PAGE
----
A reader asked this question of Washington Post Green Scene writer Joel Lerner:
We have two large dogs that have torn up the lawn in our back yard. It is fairly shady. Can you suggest something that can withstand these conditions?
And here’s Lerner’s tough-love answer:
Turf won’t thrive in shade, especially with the extra impact caused by compaction from two large dogs running the yard. This will keep grass from growing thick and healthy. I do not consider any low-growing plants dog-proof. Separate them with an ornamental fence pets can’t jump. Pet areas can be covered with shredded bark mulch.
More definitive gardening advice from a newspaper that knows how to cover the subject. The Post, don’t forget, brought us the beloved garden writer Henry Mitchell.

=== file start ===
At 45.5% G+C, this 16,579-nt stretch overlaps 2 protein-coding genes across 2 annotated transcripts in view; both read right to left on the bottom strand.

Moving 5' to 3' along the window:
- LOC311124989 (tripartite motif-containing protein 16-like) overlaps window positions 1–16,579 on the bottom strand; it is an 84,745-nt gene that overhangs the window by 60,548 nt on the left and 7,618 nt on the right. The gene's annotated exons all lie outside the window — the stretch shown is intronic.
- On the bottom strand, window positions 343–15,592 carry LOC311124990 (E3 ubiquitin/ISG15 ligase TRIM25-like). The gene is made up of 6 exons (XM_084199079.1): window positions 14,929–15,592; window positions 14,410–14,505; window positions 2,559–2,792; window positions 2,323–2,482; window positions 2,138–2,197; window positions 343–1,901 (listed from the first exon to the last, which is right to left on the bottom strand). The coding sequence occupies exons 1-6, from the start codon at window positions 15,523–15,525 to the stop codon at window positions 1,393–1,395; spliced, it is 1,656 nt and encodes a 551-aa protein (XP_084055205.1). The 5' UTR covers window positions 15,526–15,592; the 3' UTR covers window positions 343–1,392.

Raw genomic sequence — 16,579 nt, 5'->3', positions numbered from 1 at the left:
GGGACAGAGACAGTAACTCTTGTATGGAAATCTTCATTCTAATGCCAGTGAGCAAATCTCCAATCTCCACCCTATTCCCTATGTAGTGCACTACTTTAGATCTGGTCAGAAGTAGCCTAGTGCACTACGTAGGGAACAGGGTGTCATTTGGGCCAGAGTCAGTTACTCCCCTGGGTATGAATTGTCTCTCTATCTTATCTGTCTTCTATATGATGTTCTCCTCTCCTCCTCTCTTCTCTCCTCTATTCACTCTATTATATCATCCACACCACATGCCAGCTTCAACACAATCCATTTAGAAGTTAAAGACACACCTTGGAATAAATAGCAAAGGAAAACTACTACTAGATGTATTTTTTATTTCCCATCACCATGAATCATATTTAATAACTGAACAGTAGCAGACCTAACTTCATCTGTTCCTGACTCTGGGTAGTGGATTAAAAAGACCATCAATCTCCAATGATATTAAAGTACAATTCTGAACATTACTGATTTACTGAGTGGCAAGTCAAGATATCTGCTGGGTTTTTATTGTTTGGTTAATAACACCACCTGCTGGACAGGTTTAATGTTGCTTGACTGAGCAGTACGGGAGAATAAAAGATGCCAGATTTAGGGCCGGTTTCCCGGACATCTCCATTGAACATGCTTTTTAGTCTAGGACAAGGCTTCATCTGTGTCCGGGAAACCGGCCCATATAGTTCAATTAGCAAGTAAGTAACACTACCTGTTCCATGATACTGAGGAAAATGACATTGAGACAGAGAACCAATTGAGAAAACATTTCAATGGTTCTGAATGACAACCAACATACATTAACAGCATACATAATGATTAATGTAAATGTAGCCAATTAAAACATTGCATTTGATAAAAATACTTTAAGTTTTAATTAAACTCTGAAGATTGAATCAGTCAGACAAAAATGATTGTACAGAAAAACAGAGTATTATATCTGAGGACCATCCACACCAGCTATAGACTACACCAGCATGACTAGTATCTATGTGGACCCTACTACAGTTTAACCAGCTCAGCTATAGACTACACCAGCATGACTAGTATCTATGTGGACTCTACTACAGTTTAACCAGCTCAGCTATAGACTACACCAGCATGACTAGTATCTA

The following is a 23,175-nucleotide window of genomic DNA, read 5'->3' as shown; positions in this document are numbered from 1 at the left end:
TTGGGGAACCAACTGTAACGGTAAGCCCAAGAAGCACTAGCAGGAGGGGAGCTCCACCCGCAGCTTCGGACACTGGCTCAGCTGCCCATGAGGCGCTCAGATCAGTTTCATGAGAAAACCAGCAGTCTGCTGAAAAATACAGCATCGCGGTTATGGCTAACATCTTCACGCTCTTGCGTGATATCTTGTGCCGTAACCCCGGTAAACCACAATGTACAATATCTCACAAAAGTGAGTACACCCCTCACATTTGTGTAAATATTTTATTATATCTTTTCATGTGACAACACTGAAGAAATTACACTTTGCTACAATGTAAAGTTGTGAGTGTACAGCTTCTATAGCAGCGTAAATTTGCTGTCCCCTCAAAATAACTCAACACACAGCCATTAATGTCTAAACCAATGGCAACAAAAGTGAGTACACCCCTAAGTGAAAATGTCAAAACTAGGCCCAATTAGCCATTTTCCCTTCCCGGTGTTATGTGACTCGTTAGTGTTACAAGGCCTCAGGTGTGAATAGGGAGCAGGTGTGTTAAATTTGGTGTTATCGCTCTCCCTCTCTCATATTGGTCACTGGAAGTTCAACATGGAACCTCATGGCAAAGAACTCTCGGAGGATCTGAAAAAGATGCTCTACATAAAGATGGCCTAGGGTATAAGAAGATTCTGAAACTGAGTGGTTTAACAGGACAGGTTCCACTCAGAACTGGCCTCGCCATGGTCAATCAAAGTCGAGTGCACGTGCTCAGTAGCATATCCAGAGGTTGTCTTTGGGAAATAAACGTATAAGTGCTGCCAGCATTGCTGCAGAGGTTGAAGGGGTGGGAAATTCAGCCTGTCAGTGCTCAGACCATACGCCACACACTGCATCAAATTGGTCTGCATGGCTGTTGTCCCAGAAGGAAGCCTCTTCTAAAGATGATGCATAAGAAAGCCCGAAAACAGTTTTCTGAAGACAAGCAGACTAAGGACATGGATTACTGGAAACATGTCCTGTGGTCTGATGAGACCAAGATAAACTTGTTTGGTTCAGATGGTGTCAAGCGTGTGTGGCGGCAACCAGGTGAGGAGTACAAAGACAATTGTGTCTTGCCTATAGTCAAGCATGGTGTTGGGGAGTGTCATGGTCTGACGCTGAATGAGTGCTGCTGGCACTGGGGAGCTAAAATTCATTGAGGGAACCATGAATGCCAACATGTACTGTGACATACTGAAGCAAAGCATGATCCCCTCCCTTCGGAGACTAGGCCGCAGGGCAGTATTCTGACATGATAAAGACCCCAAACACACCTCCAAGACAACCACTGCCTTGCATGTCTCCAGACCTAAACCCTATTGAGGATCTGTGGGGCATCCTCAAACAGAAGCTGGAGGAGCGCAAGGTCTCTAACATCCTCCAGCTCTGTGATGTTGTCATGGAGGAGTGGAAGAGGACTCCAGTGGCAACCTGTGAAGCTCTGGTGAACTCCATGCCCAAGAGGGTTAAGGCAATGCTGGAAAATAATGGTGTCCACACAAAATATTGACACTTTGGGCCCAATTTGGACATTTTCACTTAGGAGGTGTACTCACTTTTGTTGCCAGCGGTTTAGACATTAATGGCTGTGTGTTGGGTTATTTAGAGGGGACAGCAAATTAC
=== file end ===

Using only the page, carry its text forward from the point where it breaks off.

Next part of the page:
When I bought my house the front yard was tightly enclosed in chain link, with muddy dog runs just inside the fencing. You know the look – more doggie toilet than garden. So I removed the gate and got to work training ivy through the links of the fence to hide its hideousness. The aesthetic problems were thus solved but with no gate, the occasional running-free-like-the-wind dog digs up my plants and craps in my borders, despite my regular complaints about these demolition missions. So far, I’ve found no solution but at least I have an outlet – ranting on the subject.
What really interests me is how our dog-owning readers reconcile these two seemingly irreconcilable passions. By dividing your property into doggieland and garden, as Lerner suggests? Maybe limiting your plant choices to large shrubs and trees only? From observing the properties of dog-owners in my town, including a few who’ve asked me for gardening advice, I’ve gotta say the dog+gardening thing looks like a bad marriage. But that’s coming from a cat-owner – indoor cats, at that.